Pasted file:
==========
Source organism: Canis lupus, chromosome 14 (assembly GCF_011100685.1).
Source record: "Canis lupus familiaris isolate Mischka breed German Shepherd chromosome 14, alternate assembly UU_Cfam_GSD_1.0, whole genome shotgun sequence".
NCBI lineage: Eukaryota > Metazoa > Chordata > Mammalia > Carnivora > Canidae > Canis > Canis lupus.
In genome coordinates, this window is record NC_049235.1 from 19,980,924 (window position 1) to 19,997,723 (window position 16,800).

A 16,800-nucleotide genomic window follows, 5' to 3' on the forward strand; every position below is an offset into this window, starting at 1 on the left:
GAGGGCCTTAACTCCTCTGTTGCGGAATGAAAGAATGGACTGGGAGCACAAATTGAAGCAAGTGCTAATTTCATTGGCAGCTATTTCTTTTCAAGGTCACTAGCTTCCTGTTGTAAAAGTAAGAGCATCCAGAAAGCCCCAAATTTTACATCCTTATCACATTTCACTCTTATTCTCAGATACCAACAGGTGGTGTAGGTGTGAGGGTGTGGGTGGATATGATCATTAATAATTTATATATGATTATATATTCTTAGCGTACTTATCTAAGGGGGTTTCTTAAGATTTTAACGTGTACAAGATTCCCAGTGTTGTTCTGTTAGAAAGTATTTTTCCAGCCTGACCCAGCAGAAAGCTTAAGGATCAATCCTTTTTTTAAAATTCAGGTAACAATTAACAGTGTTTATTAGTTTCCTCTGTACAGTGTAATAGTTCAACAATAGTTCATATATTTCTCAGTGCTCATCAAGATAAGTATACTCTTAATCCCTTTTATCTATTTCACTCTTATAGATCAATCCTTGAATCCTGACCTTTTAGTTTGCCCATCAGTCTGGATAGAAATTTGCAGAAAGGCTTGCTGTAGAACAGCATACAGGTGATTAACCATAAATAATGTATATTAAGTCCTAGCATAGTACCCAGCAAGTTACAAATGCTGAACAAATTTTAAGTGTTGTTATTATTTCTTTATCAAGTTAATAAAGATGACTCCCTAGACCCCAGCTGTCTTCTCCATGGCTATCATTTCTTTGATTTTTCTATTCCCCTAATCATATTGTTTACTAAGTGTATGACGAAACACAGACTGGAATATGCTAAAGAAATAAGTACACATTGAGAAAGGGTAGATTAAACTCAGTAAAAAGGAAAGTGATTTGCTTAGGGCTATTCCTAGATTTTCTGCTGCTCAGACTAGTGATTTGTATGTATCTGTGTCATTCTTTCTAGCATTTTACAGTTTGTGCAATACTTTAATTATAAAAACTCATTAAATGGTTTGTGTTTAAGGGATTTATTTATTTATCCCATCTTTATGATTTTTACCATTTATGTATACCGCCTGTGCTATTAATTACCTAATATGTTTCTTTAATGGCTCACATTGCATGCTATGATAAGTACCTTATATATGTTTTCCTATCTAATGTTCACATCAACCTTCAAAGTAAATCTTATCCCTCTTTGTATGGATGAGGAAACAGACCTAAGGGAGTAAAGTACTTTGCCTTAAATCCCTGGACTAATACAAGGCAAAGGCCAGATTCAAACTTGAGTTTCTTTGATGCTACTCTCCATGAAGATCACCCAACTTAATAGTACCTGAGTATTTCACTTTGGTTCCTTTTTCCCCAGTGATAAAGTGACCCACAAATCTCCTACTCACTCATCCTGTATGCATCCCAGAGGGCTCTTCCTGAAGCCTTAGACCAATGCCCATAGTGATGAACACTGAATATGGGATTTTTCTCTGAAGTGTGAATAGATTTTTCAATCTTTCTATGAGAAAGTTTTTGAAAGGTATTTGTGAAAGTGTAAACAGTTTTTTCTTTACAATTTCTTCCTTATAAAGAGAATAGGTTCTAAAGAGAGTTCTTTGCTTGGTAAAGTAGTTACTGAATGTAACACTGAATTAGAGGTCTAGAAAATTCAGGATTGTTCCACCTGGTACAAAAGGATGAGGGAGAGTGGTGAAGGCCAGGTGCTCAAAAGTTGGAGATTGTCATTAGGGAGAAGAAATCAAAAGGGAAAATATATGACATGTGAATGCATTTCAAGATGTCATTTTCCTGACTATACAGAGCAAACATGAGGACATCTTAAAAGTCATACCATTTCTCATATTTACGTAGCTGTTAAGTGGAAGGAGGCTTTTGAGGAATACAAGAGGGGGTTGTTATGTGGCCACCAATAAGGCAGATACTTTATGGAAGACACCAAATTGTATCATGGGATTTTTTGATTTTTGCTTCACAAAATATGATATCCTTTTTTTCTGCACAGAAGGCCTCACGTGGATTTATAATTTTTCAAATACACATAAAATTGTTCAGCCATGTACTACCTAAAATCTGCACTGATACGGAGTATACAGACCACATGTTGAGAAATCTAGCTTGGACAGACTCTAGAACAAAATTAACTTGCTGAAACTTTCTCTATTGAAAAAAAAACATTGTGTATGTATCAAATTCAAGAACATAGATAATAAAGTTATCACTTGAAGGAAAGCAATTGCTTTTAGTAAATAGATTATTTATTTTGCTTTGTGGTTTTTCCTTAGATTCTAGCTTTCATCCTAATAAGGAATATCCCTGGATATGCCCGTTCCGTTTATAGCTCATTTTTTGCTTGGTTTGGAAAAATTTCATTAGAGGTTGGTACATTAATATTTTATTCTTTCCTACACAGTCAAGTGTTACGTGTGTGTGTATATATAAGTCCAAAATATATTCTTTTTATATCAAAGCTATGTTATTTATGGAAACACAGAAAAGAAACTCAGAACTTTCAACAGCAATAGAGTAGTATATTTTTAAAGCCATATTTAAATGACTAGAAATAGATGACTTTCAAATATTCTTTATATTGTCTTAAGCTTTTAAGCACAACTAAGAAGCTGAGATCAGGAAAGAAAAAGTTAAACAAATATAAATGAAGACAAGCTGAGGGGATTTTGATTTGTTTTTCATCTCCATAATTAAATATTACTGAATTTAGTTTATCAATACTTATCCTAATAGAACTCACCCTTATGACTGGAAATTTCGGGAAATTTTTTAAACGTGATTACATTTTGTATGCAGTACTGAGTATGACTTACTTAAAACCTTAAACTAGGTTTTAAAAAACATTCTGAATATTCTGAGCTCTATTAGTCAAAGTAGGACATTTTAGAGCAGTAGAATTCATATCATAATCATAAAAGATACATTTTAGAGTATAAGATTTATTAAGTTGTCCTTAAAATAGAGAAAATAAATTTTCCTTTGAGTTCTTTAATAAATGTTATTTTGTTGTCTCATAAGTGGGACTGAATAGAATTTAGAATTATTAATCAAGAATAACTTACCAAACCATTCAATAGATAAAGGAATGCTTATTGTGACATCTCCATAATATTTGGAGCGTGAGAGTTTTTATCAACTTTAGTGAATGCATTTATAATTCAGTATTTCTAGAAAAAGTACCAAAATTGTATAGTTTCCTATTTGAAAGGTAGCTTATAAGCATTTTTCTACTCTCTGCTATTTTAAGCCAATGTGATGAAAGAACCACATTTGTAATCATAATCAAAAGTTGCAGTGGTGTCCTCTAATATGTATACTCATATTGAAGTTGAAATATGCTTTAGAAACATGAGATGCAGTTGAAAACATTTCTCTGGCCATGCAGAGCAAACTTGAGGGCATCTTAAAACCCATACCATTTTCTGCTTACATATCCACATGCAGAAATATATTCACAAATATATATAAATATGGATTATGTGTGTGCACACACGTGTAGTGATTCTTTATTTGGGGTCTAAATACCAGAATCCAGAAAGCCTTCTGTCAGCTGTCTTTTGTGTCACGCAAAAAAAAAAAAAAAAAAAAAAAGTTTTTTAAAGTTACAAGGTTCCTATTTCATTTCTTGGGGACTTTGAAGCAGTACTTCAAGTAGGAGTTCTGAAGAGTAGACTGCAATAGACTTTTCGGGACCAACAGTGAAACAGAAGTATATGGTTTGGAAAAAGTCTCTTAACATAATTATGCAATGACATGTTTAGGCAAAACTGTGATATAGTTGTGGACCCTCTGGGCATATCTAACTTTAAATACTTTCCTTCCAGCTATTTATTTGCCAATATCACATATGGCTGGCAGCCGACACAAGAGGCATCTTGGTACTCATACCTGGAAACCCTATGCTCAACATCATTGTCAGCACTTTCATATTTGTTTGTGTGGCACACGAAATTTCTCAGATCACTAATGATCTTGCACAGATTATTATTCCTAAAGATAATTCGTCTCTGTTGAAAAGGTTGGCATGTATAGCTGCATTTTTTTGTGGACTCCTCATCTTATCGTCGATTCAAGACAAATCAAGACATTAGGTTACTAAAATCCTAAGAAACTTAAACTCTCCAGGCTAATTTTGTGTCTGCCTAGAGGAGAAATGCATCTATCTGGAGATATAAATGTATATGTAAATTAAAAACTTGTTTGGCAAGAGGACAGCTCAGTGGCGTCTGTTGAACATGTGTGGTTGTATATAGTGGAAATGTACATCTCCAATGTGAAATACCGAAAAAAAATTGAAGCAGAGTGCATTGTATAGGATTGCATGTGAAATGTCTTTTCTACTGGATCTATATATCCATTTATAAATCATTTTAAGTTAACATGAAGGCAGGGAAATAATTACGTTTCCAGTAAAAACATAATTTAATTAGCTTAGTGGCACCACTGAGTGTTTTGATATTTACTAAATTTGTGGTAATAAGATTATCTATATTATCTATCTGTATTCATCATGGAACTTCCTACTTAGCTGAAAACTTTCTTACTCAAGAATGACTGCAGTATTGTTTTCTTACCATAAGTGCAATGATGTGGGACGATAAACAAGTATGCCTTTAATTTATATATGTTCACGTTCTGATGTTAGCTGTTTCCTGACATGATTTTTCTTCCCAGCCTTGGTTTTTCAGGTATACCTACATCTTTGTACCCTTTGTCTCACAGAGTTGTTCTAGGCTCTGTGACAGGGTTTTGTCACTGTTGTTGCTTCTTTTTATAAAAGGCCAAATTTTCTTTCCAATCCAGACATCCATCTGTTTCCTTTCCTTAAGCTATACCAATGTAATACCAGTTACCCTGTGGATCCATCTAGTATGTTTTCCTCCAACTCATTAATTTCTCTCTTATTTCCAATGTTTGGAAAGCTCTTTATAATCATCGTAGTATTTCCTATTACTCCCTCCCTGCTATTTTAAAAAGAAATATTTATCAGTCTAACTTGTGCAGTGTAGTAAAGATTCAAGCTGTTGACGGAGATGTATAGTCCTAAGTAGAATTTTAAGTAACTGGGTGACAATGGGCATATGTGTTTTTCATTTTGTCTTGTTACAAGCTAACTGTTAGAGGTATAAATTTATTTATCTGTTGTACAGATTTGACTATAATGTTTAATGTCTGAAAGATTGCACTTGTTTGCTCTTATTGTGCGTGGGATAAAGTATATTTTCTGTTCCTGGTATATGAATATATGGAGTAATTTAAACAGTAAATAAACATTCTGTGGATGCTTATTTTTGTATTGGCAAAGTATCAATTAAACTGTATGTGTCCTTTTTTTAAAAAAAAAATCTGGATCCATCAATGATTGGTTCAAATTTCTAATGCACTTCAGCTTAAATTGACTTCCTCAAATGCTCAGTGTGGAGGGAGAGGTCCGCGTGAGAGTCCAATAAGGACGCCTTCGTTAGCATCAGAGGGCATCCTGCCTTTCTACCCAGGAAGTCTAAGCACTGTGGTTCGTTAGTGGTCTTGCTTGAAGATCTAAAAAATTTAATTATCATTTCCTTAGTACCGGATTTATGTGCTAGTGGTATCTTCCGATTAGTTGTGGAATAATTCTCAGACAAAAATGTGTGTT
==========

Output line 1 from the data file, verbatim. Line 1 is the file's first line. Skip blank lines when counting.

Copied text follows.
Source organism: Canis lupus, chromosome 14 (assembly GCF_011100685.1).